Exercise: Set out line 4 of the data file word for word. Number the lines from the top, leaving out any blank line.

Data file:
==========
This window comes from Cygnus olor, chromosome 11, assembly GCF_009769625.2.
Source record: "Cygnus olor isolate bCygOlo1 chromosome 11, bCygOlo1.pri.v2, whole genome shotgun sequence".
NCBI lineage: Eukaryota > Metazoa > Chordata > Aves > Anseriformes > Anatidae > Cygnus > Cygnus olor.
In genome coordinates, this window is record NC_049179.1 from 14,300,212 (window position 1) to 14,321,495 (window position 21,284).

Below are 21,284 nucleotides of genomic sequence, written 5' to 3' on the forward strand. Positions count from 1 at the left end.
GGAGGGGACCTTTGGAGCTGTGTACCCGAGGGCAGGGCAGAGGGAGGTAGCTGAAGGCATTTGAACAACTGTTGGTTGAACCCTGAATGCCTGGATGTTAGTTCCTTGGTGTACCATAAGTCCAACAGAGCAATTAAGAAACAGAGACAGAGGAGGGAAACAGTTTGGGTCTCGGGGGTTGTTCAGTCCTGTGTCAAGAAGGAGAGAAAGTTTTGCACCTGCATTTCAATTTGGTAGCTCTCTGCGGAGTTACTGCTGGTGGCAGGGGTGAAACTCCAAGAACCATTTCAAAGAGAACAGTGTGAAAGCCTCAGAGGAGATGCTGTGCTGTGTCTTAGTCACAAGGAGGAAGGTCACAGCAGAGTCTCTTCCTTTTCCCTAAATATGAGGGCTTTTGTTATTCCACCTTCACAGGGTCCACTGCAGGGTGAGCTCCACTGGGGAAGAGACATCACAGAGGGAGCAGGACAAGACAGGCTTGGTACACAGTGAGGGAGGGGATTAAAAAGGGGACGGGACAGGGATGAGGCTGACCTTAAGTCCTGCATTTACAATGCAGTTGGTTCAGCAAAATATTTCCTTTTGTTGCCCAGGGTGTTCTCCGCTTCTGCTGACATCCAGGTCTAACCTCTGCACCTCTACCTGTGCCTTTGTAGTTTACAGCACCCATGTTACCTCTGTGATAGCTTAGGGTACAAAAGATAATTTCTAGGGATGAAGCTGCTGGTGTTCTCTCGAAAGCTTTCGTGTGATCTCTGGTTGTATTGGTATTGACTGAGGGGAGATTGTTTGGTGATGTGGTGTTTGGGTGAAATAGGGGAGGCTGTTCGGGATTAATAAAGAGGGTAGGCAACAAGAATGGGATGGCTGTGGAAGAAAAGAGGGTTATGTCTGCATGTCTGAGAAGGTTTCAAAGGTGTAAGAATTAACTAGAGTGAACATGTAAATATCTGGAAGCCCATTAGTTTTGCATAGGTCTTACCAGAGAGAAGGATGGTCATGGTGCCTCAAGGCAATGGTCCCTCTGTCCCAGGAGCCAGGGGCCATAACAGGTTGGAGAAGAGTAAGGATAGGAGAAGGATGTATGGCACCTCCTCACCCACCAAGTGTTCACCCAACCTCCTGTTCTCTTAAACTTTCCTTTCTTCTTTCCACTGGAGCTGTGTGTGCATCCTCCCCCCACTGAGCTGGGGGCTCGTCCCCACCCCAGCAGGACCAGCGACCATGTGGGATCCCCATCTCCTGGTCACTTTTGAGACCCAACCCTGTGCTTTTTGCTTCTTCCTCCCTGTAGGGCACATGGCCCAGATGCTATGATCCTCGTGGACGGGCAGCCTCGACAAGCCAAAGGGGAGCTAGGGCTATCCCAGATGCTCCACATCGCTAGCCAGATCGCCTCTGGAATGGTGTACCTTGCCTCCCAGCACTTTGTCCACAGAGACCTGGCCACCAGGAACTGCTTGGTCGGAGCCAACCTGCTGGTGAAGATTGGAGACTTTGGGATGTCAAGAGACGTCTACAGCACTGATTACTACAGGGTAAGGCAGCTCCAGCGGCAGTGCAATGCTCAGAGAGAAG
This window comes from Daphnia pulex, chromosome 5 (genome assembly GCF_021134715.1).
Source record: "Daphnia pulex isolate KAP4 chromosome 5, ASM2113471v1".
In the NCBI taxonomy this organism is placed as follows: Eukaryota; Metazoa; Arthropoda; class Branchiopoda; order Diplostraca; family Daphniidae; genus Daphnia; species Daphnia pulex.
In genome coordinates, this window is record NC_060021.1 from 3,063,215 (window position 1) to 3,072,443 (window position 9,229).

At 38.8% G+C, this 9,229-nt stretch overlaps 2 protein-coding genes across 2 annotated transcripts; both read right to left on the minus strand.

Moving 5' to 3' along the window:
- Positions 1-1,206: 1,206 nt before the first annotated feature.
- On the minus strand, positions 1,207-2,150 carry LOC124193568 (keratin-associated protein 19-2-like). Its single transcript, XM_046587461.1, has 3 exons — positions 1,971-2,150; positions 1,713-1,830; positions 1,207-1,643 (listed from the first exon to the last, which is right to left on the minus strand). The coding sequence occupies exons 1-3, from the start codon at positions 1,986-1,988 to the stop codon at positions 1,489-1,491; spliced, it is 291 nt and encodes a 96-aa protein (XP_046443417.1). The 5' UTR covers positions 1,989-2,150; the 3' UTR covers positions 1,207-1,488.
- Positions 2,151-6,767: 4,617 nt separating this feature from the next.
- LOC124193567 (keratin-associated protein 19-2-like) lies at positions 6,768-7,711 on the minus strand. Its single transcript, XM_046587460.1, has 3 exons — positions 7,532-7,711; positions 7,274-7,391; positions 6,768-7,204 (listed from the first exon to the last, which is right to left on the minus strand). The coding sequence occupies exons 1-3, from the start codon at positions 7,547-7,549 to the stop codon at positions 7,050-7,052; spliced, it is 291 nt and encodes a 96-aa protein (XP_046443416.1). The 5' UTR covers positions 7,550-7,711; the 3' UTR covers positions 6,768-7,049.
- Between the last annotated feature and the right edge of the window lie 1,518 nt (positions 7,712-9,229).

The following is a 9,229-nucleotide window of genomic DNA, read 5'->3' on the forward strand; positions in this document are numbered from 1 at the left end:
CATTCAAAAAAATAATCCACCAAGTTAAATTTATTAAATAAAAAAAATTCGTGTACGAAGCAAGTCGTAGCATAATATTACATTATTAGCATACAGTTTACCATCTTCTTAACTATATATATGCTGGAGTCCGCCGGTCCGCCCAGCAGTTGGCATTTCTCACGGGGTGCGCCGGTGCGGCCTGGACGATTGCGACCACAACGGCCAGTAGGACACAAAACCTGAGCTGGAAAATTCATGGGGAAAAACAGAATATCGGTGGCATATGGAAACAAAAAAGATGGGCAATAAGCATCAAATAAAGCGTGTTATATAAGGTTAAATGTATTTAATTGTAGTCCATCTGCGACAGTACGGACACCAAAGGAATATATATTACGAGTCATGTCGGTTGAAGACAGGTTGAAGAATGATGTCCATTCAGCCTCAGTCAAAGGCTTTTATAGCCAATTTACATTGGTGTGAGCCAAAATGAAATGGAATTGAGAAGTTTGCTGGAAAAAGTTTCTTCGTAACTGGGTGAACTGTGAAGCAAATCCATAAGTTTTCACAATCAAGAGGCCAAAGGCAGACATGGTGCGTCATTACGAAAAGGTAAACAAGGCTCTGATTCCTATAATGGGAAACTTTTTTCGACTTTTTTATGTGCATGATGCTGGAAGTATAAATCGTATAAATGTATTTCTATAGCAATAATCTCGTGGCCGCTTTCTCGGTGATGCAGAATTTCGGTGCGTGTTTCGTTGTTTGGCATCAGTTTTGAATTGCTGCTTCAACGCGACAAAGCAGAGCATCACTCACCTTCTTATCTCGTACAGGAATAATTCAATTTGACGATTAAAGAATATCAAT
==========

In genome coordinates, this window is record NC_049179.1 from 14,300,212 (window position 1) to 14,321,495 (window position 21,284).